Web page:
MR. BLANKLEY: No, I don't feel comfortable with it. I don't know what the price for what they'd pay for it, but we'd pay the price in thousands of deaths in the wrong hands.

MR. MCLAUGHLIN: Will Richardson resign? Yes or no. One word.



MR. BLANKLEY: No, of course not.



Issue four: Who wants to be a White House heir?

(Music from TV show "Who Wants to Be A Millionaire" is played.)

The contestants: Al Gore, George Bush. There are few lifelines in this game, and the stakes are high. This week's voter consensus is that Bush is ahead 46.6 percent over Gore's 38.9 percent -- a 7.7 percent margin favoring Bush. And Gore's unfavorability is as high as ever, if not higher -- 48 percent.

Why has Gore's campaign stalled? One, the resignation Thursday of Tony Coelho, chairman, currently under investigation by the Department of Justice. His replacement, William Daley, secretary of Commerce. Two, the alleged cover-up of the 1996 Clinton-Gore fund-raising scandal, with the publication of the FBI director's finger-pointing memo. Three, the "slum lord" accusations over Gore's neglect of his leased, decrepit Tennessee house. Clinton's diplomatic forays and international soirees may also be stealing Gore's thunder. That could hurt.

Bush is keeping a low profile and hanging out with dad. Despite Gore's numerous makeovers, polls show 50 percent of the American public see Bush as a strong and decisive leader, as opposed to Gore at only 30 percent. Considering America's strong economy, Gore should be way ahead in the presidential race, but Bush leads.

My question: Should we take at face value Tony Coelho's resignation for health reasons?

Tony Blankley?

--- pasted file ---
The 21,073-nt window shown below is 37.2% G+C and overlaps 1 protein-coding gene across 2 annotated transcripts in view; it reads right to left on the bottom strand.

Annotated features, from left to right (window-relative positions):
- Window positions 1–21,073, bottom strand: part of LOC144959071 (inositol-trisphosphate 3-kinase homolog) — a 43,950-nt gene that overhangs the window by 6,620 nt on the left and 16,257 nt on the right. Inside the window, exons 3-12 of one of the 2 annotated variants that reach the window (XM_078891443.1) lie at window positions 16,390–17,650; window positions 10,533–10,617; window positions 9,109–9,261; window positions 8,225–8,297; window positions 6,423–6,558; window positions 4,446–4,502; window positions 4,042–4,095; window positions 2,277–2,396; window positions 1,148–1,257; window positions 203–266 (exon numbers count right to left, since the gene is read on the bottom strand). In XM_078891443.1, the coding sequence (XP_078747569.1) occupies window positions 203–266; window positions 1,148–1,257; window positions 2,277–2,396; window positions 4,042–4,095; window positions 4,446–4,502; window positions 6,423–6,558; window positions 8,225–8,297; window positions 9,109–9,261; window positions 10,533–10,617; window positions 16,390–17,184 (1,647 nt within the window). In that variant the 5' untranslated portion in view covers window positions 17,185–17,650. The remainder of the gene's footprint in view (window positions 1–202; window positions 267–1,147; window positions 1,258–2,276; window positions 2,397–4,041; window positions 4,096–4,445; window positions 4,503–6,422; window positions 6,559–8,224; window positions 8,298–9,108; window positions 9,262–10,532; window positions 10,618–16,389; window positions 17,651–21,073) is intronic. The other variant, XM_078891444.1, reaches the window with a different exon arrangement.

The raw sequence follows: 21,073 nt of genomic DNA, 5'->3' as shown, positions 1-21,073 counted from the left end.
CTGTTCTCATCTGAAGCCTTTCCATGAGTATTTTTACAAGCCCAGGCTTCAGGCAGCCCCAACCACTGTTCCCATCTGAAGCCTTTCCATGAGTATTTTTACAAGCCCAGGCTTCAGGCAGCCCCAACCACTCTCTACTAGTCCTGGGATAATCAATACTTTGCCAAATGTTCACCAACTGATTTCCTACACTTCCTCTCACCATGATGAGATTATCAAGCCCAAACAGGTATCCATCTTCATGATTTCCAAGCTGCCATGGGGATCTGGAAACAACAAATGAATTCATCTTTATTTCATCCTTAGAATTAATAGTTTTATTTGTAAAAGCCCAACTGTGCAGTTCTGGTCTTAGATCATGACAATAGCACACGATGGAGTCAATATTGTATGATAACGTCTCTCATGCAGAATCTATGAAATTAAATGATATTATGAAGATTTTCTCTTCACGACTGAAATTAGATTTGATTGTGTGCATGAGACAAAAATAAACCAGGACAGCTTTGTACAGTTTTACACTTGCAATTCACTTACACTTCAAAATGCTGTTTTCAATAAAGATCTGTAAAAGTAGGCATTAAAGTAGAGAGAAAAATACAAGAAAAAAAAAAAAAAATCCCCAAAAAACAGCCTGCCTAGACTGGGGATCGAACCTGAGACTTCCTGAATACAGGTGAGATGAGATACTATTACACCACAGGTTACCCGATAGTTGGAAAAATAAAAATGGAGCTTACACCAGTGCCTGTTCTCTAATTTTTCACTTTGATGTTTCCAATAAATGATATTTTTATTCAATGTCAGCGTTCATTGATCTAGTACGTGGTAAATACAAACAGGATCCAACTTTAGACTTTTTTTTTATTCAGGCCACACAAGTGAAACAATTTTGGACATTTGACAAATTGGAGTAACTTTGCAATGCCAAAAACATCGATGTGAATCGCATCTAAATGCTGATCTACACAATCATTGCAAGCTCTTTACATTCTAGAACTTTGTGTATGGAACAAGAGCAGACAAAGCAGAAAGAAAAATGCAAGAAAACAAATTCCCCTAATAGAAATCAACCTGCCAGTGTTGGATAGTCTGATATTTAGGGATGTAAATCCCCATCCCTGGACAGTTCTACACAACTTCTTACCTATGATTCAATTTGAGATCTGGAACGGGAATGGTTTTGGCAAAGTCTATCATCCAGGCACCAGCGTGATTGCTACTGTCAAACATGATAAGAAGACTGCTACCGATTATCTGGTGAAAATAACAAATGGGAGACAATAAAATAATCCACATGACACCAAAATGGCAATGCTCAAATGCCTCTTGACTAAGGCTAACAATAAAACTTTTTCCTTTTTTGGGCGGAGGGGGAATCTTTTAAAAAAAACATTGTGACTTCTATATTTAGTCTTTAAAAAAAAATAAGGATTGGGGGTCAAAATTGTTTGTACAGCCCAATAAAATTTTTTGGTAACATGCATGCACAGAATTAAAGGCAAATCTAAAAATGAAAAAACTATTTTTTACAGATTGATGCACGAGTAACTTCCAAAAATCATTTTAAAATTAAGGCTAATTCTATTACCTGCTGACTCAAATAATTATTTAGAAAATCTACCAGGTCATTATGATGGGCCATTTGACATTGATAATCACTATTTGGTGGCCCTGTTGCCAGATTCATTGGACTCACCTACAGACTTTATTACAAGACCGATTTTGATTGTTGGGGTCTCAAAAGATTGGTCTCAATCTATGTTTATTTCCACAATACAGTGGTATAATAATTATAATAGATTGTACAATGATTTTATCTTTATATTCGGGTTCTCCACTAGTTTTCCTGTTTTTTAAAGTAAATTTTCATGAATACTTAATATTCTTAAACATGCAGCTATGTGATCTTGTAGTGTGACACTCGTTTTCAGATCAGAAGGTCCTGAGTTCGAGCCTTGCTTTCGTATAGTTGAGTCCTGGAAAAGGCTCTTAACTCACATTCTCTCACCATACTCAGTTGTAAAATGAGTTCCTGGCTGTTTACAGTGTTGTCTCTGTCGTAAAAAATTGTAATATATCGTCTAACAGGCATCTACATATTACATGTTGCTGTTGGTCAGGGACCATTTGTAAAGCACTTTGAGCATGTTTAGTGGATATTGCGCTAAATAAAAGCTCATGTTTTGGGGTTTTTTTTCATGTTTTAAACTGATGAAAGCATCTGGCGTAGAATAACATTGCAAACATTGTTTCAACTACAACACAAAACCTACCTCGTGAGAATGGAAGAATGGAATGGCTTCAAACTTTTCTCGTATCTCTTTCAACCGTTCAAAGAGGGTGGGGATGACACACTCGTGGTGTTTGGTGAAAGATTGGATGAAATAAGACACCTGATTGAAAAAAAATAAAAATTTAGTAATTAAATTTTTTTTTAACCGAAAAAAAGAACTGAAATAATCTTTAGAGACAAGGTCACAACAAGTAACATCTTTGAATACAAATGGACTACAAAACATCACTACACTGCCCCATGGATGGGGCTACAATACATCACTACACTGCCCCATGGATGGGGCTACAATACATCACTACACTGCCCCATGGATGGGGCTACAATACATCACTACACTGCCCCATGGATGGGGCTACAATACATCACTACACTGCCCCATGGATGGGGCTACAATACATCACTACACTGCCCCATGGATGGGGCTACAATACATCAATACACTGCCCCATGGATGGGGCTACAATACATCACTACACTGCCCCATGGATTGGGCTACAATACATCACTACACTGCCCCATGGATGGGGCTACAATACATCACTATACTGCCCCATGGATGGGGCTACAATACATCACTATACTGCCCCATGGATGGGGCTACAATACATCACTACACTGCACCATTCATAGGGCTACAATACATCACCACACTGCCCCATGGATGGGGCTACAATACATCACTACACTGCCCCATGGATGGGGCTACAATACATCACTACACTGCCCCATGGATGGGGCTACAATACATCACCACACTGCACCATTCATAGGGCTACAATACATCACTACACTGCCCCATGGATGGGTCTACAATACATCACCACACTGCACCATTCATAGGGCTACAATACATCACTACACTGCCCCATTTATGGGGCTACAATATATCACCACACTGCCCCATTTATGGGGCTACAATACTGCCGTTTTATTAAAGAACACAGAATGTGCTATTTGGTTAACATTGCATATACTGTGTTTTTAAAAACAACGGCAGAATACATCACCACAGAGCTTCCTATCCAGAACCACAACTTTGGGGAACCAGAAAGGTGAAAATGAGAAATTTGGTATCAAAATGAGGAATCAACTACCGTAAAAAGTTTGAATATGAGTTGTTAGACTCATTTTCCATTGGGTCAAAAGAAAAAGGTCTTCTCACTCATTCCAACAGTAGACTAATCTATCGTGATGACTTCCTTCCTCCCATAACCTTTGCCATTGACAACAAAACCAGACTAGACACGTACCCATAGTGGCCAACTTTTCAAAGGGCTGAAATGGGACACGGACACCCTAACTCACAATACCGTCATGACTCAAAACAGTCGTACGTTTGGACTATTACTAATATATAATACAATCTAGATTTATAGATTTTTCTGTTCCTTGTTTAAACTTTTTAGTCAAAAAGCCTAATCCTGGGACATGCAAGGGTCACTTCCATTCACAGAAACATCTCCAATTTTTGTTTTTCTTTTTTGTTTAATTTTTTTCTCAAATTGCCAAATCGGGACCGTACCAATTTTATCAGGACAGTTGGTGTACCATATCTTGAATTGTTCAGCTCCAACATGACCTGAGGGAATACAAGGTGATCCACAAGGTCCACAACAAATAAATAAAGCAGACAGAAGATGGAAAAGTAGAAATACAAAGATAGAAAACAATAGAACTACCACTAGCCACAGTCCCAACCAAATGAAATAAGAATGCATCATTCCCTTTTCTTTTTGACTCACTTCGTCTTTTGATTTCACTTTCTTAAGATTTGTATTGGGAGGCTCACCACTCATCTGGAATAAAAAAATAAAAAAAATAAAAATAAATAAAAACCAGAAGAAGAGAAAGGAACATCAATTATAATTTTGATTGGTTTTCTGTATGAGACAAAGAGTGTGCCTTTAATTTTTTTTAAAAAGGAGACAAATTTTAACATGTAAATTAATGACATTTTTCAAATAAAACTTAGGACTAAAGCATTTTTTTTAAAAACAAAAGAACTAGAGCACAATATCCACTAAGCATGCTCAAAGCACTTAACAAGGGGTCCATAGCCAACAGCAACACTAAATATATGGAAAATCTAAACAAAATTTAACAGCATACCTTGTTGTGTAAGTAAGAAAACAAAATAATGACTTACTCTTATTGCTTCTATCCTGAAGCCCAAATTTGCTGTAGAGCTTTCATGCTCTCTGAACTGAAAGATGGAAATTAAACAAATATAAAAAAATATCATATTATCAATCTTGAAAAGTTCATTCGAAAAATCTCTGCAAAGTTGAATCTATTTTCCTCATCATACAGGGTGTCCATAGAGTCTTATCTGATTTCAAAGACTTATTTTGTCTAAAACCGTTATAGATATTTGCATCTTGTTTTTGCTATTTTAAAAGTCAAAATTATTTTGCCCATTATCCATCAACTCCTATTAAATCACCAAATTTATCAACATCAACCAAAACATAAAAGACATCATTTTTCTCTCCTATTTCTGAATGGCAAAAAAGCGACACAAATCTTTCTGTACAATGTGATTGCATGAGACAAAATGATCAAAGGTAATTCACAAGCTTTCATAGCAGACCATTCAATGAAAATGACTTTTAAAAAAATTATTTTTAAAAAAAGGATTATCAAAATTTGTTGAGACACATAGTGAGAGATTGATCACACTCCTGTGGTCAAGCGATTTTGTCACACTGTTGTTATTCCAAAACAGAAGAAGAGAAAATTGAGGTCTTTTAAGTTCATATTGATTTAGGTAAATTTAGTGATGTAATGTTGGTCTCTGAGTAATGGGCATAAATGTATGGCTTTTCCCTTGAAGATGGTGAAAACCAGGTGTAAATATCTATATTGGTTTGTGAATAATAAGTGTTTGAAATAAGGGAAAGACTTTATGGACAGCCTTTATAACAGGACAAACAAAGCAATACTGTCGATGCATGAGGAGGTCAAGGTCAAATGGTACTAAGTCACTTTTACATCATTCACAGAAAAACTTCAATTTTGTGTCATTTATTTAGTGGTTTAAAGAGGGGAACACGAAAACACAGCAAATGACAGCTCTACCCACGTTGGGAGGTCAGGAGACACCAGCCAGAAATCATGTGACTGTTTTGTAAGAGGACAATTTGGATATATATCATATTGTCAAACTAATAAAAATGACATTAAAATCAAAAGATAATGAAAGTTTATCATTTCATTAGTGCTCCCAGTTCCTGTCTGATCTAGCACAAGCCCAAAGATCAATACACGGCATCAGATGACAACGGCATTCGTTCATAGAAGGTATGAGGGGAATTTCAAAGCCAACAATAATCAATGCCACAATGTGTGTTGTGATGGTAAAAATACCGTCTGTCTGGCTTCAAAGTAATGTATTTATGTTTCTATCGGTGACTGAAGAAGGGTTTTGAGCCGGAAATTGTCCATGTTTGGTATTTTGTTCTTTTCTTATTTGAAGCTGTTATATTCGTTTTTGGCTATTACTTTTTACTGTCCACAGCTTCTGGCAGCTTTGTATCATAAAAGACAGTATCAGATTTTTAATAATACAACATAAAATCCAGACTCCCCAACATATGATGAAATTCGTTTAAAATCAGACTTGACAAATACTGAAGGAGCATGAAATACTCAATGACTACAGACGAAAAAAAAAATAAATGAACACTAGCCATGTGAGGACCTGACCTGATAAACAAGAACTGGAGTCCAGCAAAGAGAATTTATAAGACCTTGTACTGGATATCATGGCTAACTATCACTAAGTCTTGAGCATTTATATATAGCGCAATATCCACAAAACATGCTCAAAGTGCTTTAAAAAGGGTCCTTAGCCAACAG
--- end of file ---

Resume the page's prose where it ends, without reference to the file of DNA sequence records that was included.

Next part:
MR. BLANKLEY: No. And last month on this show I predicted a senior person was going to leave.

MR. MCLAUGHLIN: Yes, you did, and I commend you for that.

MR. BLANKLEY: And, you know, because the word was around that he might go. And so no, this is not a health reason, this is a political reason.

MS. CLIFT: Well, he is generally ill and he's hospitalized. And you can't run a campaign if you've got a serious illness that he does. Having said that, he did a terrific job throughout the primary. But the campaign has been drifting.

MR. BARONE: Well, it's not just drifting, it's been wobbling around! (Laughter.)

MS. CLIFT: Well, Gore has relinquished a lot of ground to Bush --

MR. MCLAUGHLIN: Well, drifting implies movement, does it not? Is there movement in Gore's campaign?

MR. BARONE: One of the problems here has been the negativity of the tone of the campaign for a long time. This is a year when Americans are looking for a candidate who is consensus-minded. Al Gore is confrontation-minded. He goes after George Bush on the same day and says he's a "Cold warrior" and he's an isolationist. That's material for "Saturday Night Live," not material for a successful campaign.

MR. WARREN: Well, might I just say --

MR. MCLAUGHLIN: You come from Chicago, okay, and Bill Daley, who is secretary of Commerce, is replacing Tony Coelho. Now, Bill Daley is a charming fellow, correct? Tell us a little bit about Bill Daley.

MR. WARREN: Fifty-one years old. Son of one of the great political dynasties in this country. Obviously a Democrat, a pretty moderate Democrat. Much less of an ego than Coelho, probably more conciliatory. Hoping that he might be a better manager. Even though I will stick with the stated claim as to why Coelho is getting out, that it's for health reasons.

MR. MCLAUGHLIN: Well, he does have inflammation of the intestines, and he also has --

MR. WARREN: I can't believe you would be so awash in cynicism as Tony, as to believe there is an ulterior motive.

MR. BLANKLEY: (Laughs.)

MR. MCLAUGHLIN: But he is also facing a $300,000 rap, and what he did with that over in Portugal, and whether he used that properly and so forth.

MR. WARREN: Correct.